Church Tries to Mediate in Sri Lankan Crisis
Country Torn in Three: President, Prime Minister or Rebels
| 460 hits
COLOMBO, NOV. 7, 2003 (Zenit.org).- The Catholic Church in Sri Lanka strives to bridge the gap between the country's president and prime minister, Archbishop Gomis of Colombo tells "Fides."
While Sri Lankan Prime Minister Ranil Wikramasinghe attended a diplomatic mission to the United States, Sri Lankan President Chandrika Kumaratunga took advantage of constitutional powers to fire the Secretaries of Communications, Defense and the Interior, assuming their respective functions herself.
In addition, President Kumaratunga has suspended parliament for two weeks, declaring a state of emergency. The president explains her actions in national security terms, ‘to avoid making erroneous concessions’ to Tamil separatist rebels.
Since 1985 Sri Lanka has been torn by civil war between its regular army and northern guerrilla forces going by the name of “Liberation Tigers of Tamil Eelam” (LTTE). Government and rebels cosigned a cease fire truce in February 2002, followed by negotiations.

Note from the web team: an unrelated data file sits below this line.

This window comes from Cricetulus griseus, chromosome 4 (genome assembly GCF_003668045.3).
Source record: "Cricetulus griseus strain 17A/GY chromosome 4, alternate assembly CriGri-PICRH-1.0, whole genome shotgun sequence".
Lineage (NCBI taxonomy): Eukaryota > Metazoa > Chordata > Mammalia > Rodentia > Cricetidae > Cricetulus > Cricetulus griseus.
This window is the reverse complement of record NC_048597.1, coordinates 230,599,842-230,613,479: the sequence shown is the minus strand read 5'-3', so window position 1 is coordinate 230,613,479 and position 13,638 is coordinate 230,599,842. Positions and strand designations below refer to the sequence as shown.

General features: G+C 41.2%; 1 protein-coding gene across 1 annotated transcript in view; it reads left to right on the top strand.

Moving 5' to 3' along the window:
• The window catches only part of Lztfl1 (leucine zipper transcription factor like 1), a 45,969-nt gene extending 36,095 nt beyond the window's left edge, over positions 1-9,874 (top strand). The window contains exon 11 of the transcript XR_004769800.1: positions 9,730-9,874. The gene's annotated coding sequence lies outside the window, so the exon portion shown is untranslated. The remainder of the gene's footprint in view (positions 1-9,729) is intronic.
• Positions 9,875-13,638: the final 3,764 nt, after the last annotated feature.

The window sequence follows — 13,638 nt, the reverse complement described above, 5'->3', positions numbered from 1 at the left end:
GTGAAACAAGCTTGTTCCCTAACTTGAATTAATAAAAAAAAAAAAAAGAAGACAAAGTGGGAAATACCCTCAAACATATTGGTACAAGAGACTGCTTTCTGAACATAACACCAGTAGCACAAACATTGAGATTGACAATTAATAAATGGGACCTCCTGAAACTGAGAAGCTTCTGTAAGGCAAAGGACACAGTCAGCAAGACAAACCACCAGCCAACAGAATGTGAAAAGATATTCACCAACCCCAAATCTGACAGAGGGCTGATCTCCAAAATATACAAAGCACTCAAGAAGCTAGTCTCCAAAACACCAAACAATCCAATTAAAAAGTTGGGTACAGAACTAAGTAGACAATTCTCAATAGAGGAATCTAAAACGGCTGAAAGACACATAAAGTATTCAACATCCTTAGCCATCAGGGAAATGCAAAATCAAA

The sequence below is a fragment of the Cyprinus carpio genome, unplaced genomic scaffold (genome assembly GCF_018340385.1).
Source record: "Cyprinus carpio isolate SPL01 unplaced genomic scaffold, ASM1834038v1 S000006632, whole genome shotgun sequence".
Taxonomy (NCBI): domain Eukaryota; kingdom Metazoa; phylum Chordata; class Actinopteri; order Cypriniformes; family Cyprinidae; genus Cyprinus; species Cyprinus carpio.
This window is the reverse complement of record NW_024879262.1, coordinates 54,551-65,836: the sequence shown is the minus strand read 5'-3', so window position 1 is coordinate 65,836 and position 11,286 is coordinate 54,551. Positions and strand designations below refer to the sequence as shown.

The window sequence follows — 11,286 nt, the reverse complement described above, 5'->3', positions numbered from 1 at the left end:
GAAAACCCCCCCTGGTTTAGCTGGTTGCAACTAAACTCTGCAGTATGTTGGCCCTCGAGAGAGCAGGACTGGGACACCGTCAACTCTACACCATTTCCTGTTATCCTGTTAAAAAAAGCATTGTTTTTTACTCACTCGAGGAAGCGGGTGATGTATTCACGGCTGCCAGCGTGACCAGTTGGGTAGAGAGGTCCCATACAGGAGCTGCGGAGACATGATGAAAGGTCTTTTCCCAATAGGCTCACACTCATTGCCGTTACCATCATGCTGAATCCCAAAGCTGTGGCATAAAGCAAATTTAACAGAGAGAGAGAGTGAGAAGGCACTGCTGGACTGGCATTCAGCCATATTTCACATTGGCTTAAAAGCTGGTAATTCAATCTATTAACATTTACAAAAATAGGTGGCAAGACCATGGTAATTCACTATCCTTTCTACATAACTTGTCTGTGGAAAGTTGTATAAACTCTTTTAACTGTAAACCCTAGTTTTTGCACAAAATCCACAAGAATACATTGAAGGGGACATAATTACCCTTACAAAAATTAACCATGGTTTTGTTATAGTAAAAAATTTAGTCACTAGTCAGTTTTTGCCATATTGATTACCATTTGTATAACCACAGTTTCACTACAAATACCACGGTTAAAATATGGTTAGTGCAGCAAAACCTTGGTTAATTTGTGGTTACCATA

Some months ago talks halted. But recently the rebels presented a plan, including the installation of an interim authority in the Tamil controlled north. According to the Tamil plan, interim authorities could impose taxes, keep order, and control external trade within a federated system.
The LTTE has asked Norway, which has acted as a mediator in the past, to organize meetings to discuss the plan. Department heads of Prime Minister Wikramasinghe's government met Tamil leaders saying they were hopeful the rebels' proposal would be accepted. But President Kumaratunga claims it would mean conceding too much, accusing the prime minister’s party of wanting to change the constitution.
Sri Lankans are witnessing the difficult coexistence of a president belonging to the Freedom Party and a prime minister heading the United National Front, which has held a slight parliamentary majority. Though dissolving parliament is a presidential prerogative under Sri Lanka’s constitution, observers remain concerned.
"The crisis is a cause of concern for people but as yet there have been no scenes of violence,” says Archbishop Gomis, adding, "I can’t say I am very optimistic, but we’ll do all we can to restore calm."